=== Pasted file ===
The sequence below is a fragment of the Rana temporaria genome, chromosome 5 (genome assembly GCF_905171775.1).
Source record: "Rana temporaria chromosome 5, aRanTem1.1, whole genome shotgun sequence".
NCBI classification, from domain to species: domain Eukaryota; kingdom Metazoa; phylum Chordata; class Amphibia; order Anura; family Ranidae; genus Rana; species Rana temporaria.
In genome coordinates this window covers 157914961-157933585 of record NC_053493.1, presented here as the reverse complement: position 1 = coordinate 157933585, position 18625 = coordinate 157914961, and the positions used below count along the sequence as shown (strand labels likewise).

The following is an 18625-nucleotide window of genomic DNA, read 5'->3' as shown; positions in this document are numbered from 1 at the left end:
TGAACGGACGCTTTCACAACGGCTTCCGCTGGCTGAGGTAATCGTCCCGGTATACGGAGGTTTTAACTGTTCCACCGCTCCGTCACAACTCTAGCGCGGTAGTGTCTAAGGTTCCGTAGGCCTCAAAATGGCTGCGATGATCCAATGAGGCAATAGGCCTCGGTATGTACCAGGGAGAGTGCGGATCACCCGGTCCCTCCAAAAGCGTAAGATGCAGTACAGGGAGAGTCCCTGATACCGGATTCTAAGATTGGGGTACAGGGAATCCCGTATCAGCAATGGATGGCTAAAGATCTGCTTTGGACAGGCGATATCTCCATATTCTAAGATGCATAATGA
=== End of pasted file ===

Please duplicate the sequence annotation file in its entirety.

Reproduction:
The sequence below is a fragment of the Rana temporaria genome, chromosome 5 (genome assembly GCF_905171775.1).
Source record: "Rana temporaria chromosome 5, aRanTem1.1, whole genome shotgun sequence".
NCBI classification, from domain to species: domain Eukaryota; kingdom Metazoa; phylum Chordata; class Amphibia; order Anura; family Ranidae; genus Rana; species Rana temporaria.
In genome coordinates this window covers 157914961-157933585 of record NC_053493.1, presented here as the reverse complement: position 1 = coordinate 157933585, position 18625 = coordinate 157914961, and the positions used below count along the sequence as shown (strand labels likewise).

The following is an 18625-nucleotide window of genomic DNA, read 5'->3' as shown; positions in this document are numbered from 1 at the left end:
TGAACGGACGCTTTCACAACGGCTTCCGCTGGCTGAGGTAATCGTCCCGGTATACGGAGGTTTTAACTGTTCCACCGCTCCGTCACAACTCTAGCGCGGTAGTGTCTAAGGTTCCGTAGGCCTCAAAATGGCTGCGATGATCCAATGAGGCAATAGGCCTCGGTATGTACCAGGGAGAGTGCGGATCACCCGGTCCCTCCAAAAGCGTAAGATGCAGTACAGGGAGAGTCCCTGATACCGGATTCTAAGATTGGGGTACAGGGAATCCCGTATCAGCAATGGATGGCTAAAGATCTGCTTTGGACAGGCGATATCTCCATATTCTAAGATGCATAATGA